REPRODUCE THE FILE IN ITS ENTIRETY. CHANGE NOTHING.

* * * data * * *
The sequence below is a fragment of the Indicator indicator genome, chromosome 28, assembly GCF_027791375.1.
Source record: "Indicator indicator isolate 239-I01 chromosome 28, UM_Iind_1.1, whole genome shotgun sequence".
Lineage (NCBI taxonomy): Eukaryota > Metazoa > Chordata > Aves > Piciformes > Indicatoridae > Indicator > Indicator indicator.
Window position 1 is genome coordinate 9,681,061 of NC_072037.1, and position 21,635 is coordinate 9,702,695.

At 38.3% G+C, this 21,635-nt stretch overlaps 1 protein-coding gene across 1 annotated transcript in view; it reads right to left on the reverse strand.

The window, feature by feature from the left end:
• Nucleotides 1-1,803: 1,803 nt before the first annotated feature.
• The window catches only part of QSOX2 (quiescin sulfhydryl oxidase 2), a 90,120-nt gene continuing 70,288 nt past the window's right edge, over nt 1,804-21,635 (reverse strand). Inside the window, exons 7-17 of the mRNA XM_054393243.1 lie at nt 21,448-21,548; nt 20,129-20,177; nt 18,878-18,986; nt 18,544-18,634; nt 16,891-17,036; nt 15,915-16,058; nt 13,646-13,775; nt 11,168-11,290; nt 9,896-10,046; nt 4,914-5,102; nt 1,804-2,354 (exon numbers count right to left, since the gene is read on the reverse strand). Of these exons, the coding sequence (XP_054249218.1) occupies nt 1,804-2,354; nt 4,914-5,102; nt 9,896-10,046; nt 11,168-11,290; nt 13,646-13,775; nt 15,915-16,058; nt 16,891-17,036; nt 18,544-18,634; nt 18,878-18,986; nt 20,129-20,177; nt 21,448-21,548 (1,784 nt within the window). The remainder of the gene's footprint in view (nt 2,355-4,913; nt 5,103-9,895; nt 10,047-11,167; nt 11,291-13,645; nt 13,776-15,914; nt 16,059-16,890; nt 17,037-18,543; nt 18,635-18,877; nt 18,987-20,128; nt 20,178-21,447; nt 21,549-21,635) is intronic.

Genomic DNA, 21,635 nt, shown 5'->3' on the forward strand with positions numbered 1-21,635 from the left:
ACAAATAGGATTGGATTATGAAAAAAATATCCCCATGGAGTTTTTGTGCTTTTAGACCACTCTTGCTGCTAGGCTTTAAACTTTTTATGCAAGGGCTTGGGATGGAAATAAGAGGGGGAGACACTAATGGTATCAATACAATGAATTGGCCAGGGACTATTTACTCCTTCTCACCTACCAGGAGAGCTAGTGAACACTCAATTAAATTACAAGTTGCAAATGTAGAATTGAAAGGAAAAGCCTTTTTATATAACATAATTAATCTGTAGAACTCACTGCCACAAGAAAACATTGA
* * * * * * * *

The sequence below is a fragment of the Indicator indicator genome, chromosome 28, assembly GCF_027791375.1.
Source record: "Indicator indicator isolate 239-I01 chromosome 28, UM_Iind_1.1, whole genome shotgun sequence".
Lineage (NCBI taxonomy): Eukaryota > Metazoa > Chordata > Aves > Piciformes > Indicatoridae > Indicator > Indicator indicator.
Window position 1 is genome coordinate 9,681,061 of NC_072037.1, and position 21,635 is coordinate 9,702,695.

At 38.3% G+C, this 21,635-nt stretch overlaps 1 protein-coding gene across 1 annotated transcript in view; it reads right to left on the reverse strand.

The window, feature by feature from the left end:
• Nucleotides 1-1,803: 1,803 nt before the first annotated feature.
• The window catches only part of QSOX2 (quiescin sulfhydryl oxidase 2), a 90,120-nt gene continuing 70,288 nt past the window's right edge, over nt 1,804-21,635 (reverse strand). Inside the window, exons 7-17 of the mRNA XM_054393243.1 lie at nt 21,448-21,548; nt 20,129-20,177; nt 18,878-18,986; nt 18,544-18,634; nt 16,891-17,036; nt 15,915-16,058; nt 13,646-13,775; nt 11,168-11,290; nt 9,896-10,046; nt 4,914-5,102; nt 1,804-2,354 (exon numbers count right to left, since the gene is read on the reverse strand). Of these exons, the coding sequence (XP_054249218.1) occupies nt 1,804-2,354; nt 4,914-5,102; nt 9,896-10,046; nt 11,168-11,290; nt 13,646-13,775; nt 15,915-16,058; nt 16,891-17,036; nt 18,544-18,634; nt 18,878-18,986; nt 20,129-20,177; nt 21,448-21,548 (1,784 nt within the window). The remainder of the gene's footprint in view (nt 2,355-4,913; nt 5,103-9,895; nt 10,047-11,167; nt 11,291-13,645; nt 13,776-15,914; nt 16,059-16,890; nt 17,037-18,543; nt 18,635-18,877; nt 18,987-20,128; nt 20,178-21,447; nt 21,549-21,635) is intronic.

Genomic DNA, 21,635 nt, shown 5'->3' on the forward strand with positions numbered 1-21,635 from the left:
ACAAATAGGATTGGATTATGAAAAAAATATCCCCATGGAGTTTTTGTGCTTTTAGACCACTCTTGCTGCTAGGCTTTAAACTTTTTATGCAAGGGCTTGGGATGGAAATAAGAGGGGGAGACACTAATGGTATCAATACAATGAATTGGCCAGGGACTATTTACTCCTTCTCACCTACCAGGAGAGCTAGTGAACACTCAATTAAATTACAAGTTGCAAATGTAGAATTGAAAGGAAAAGCCTTTTTATATAACATAATTAATCTGTAGAACTCACTGCCACAAGAAAACATTGA